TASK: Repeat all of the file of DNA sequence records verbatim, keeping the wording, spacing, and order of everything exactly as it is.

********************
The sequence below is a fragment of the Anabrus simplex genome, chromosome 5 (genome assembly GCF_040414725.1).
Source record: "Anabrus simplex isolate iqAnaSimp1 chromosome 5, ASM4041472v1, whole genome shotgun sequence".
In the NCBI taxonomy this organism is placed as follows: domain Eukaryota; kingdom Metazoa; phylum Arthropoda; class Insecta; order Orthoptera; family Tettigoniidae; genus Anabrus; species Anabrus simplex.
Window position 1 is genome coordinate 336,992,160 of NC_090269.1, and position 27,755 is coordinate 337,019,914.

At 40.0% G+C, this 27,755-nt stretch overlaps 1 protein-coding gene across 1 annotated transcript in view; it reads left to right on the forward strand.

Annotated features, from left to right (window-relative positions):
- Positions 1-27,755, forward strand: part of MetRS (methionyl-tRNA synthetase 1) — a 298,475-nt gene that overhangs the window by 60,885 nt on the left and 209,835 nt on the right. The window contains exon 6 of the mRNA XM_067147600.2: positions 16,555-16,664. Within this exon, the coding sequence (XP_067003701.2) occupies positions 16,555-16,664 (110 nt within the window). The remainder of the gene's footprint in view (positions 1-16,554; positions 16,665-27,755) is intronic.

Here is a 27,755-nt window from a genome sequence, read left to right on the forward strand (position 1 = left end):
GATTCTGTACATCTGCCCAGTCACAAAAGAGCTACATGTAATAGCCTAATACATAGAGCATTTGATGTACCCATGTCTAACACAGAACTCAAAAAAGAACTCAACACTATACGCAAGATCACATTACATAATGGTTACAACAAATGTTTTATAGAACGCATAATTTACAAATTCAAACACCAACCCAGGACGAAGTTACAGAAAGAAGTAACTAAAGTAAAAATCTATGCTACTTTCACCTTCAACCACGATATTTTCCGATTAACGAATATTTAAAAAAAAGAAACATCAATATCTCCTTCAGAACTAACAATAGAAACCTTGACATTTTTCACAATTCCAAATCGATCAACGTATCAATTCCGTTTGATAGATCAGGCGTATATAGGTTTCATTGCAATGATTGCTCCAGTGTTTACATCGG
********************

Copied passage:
The sequence below is a fragment of the Anabrus simplex genome, chromosome 5 (genome assembly GCF_040414725.1).
Source record: "Anabrus simplex isolate iqAnaSimp1 chromosome 5, ASM4041472v1, whole genome shotgun sequence".
In the NCBI taxonomy this organism is placed as follows: domain Eukaryota; kingdom Metazoa; phylum Arthropoda; class Insecta; order Orthoptera; family Tettigoniidae; genus Anabrus; species Anabrus simplex.
Window position 1 is genome coordinate 336,992,160 of NC_090269.1, and position 27,755 is coordinate 337,019,914.

At 40.0% G+C, this 27,755-nt stretch overlaps 1 protein-coding gene across 1 annotated transcript in view; it reads left to right on the forward strand.

Annotated features, from left to right (window-relative positions):
- Positions 1-27,755, forward strand: part of MetRS (methionyl-tRNA synthetase 1) — a 298,475-nt gene that overhangs the window by 60,885 nt on the left and 209,835 nt on the right. The window contains exon 6 of the mRNA XM_067147600.2: positions 16,555-16,664. Within this exon, the coding sequence (XP_067003701.2) occupies positions 16,555-16,664 (110 nt within the window). The remainder of the gene's footprint in view (positions 1-16,554; positions 16,665-27,755) is intronic.

Here is a 27,755-nt window from a genome sequence, read left to right on the forward strand (position 1 = left end):
GATTCTGTACATCTGCCCAGTCACAAAAGAGCTACATGTAATAGCCTAATACATAGAGCATTTGATGTACCCATGTCTAACACAGAACTCAAAAAAGAACTCAACACTATACGCAAGATCACATTACATAATGGTTACAACAAATGTTTTATAGAACGCATAATTTACAAATTCAAACACCAACCCAGGACGAAGTTACAGAAAGAAGTAACTAAAGTAAAAATCTATGCTACTTTCACCTTCAACCACGATATTTTCCGATTAACGAATATTTAAAAAAAAGAAACATCAATATCTCCTTCAGAACTAACAATAGAAACCTTGACATTTTTCACAATTCCAAATCGATCAACGTATCAATTCCGTTTGATAGATCAGGCGTATATAGGTTTCATTGCAATGATTGCTCCAGTGTTTACATCGG